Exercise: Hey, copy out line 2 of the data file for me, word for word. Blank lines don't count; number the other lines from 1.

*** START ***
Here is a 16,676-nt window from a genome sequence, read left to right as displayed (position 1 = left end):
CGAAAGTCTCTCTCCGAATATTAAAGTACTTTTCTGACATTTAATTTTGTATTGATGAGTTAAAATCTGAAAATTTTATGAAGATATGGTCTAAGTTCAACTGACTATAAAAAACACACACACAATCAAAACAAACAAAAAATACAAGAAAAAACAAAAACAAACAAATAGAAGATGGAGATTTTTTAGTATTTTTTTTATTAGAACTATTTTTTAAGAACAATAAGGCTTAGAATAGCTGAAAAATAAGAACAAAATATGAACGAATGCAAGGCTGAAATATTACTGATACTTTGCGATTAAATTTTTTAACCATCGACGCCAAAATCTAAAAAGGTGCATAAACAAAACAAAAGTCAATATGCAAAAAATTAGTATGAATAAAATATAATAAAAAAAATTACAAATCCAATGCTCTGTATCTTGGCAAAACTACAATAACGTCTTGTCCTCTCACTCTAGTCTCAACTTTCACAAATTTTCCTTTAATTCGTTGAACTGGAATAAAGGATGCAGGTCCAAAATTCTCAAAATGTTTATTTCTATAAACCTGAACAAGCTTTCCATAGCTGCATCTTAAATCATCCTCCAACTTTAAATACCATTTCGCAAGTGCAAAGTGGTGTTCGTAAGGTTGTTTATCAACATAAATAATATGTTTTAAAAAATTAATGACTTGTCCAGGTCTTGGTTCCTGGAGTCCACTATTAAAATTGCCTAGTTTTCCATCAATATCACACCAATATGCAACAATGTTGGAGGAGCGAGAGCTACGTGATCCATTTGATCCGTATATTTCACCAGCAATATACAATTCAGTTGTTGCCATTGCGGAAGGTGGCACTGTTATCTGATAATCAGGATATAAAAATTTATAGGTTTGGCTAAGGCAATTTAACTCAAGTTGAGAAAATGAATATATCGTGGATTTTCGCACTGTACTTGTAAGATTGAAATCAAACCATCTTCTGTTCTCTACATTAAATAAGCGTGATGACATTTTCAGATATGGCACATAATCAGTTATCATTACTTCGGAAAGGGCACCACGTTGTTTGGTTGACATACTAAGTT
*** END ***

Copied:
CGAAAGTCTCTCTCCGAATATTAAAGTACTTTTCTGACATTTAATTTTGTATTGATGAGTTAAAATCTGAAAATTTTATGAAGATATGGTCTAAGTTCAACTGACTATAAAAAACACACACACAATCAAAACAAACAAAAAATACAAGAAAAAACAAAAACAAACAAATAGAAGATGGAGATTTTTTAGTATTTTTTTTATTAGAACTATTTTTTAAGAACAATAAGGCTTAGAATAGCTGAAAAATAAGAACAAAATATGAACGAATGCAAGGCTGAAATATTACTGATACTTTGCGATTAAATTTTTTAACCATCGACGCCAAAATCTAAAAAGGTGCATAAACAAAACAAAAGTCAATATGCAAAAAATTAGTATGAATAAAATATAATAAAAAAAATTACAAATCCAATGCTCTGTATCTTGGCAAAACTACAATAACGTCTTGTCCTCTCACTCTAGTCTCAACTTTCACAAATTTTCCTTTAATTCGTTGAACTGGAATAAAGGATGCAGGTCCAAAATTCTCAAAATGTTTATTTCTATAAACCTGAACAAGCTTTCCATAGCTGCATCTTAAATCATCCTCCAACTTTAAATACCATTTCGCAAGTGCAAAGTGGTGTTCGTAAGGTTGTTTATCAACATAAATAATATGTTTTAAAAAATTAATGACTTGTCCAGGTCTTGGTTCCTGGAGTCCACTATTAAAATTGCCTAGTTTTCCATCAATATCACACCAATATGCAACAATGTTGGAGGAGCGAGAGCTACGTGATCCATTTGATCCGTATATTTCACCAGCAATATACAATTCAGTTGTTGCCATTGCGGAAGGTGGCACTGTTATCTGATAATCAGGATATAAAAATTTATAGGTTTGGCTAAGGCAATTTAACTCAAGTTGAGAAAATGAATATATCGTGGATTTTCGCACTGTACTTGTAAGATTGAAATCAAACCATCTTCTGTTCTCTACATTAAATAAGCGTGATGACATTTTCAGATATGGCACATAATCAGTTATCATTACTTCGGAAAGGGCACCACGTTGTTTGGTTGACATACTAAGTT